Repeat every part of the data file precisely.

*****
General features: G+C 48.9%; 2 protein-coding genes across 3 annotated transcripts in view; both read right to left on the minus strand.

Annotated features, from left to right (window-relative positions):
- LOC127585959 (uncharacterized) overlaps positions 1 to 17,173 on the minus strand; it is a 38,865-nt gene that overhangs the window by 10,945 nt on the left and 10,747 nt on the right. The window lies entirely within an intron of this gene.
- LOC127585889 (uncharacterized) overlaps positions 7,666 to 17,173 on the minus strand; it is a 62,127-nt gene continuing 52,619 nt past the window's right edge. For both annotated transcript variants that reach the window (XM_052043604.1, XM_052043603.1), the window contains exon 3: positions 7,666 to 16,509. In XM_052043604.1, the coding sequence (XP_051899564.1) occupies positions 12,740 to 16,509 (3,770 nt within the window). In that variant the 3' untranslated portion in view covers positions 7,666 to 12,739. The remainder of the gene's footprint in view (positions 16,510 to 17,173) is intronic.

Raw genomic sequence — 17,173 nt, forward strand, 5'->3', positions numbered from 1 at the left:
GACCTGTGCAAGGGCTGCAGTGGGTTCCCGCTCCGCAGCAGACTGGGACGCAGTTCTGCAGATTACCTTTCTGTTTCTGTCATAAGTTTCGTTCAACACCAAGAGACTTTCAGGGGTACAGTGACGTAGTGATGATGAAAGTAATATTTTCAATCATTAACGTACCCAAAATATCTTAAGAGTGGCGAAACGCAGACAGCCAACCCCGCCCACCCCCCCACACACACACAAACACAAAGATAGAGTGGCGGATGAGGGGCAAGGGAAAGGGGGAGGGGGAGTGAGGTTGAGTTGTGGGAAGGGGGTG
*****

General features: G+C 48.9%; 2 protein-coding genes across 3 annotated transcripts in view; both read right to left on the minus strand.

Annotated features, from left to right (window-relative positions):
- LOC127585959 (uncharacterized) overlaps positions 1 to 17,173 on the minus strand; it is a 38,865-nt gene that overhangs the window by 10,945 nt on the left and 10,747 nt on the right. The window lies entirely within an intron of this gene.
- LOC127585889 (uncharacterized) overlaps positions 7,666 to 17,173 on the minus strand; it is a 62,127-nt gene continuing 52,619 nt past the window's right edge. For both annotated transcript variants that reach the window (XM_052043604.1, XM_052043603.1), the window contains exon 3: positions 7,666 to 16,509. In XM_052043604.1, the coding sequence (XP_051899564.1) occupies positions 12,740 to 16,509 (3,770 nt within the window). In that variant the 3' untranslated portion in view covers positions 7,666 to 12,739. The remainder of the gene's footprint in view (positions 16,510 to 17,173) is intronic.

Raw genomic sequence — 17,173 nt, forward strand, 5'->3', positions numbered from 1 at the left:
GACCTGTGCAAGGGCTGCAGTGGGTTCCCGCTCCGCAGCAGACTGGGACGCAGTTCTGCAGATTACCTTTCTGTTTCTGTCATAAGTTTCGTTCAACACCAAGAGACTTTCAGGGGTACAGTGACGTAGTGATGATGAAAGTAATATTTTCAATCATTAACGTACCCAAAATATCTTAAGAGTGGCGAAACGCAGACAGCCAACCCCGCCCACCCCCCCACACACACACAAACACAAAGATAGAGTGGCGGATGAGGGGCAAGGGAAAGGGGGAGGGGGAGTGAGGTTGAGTTGTGGGAAGGGGGTG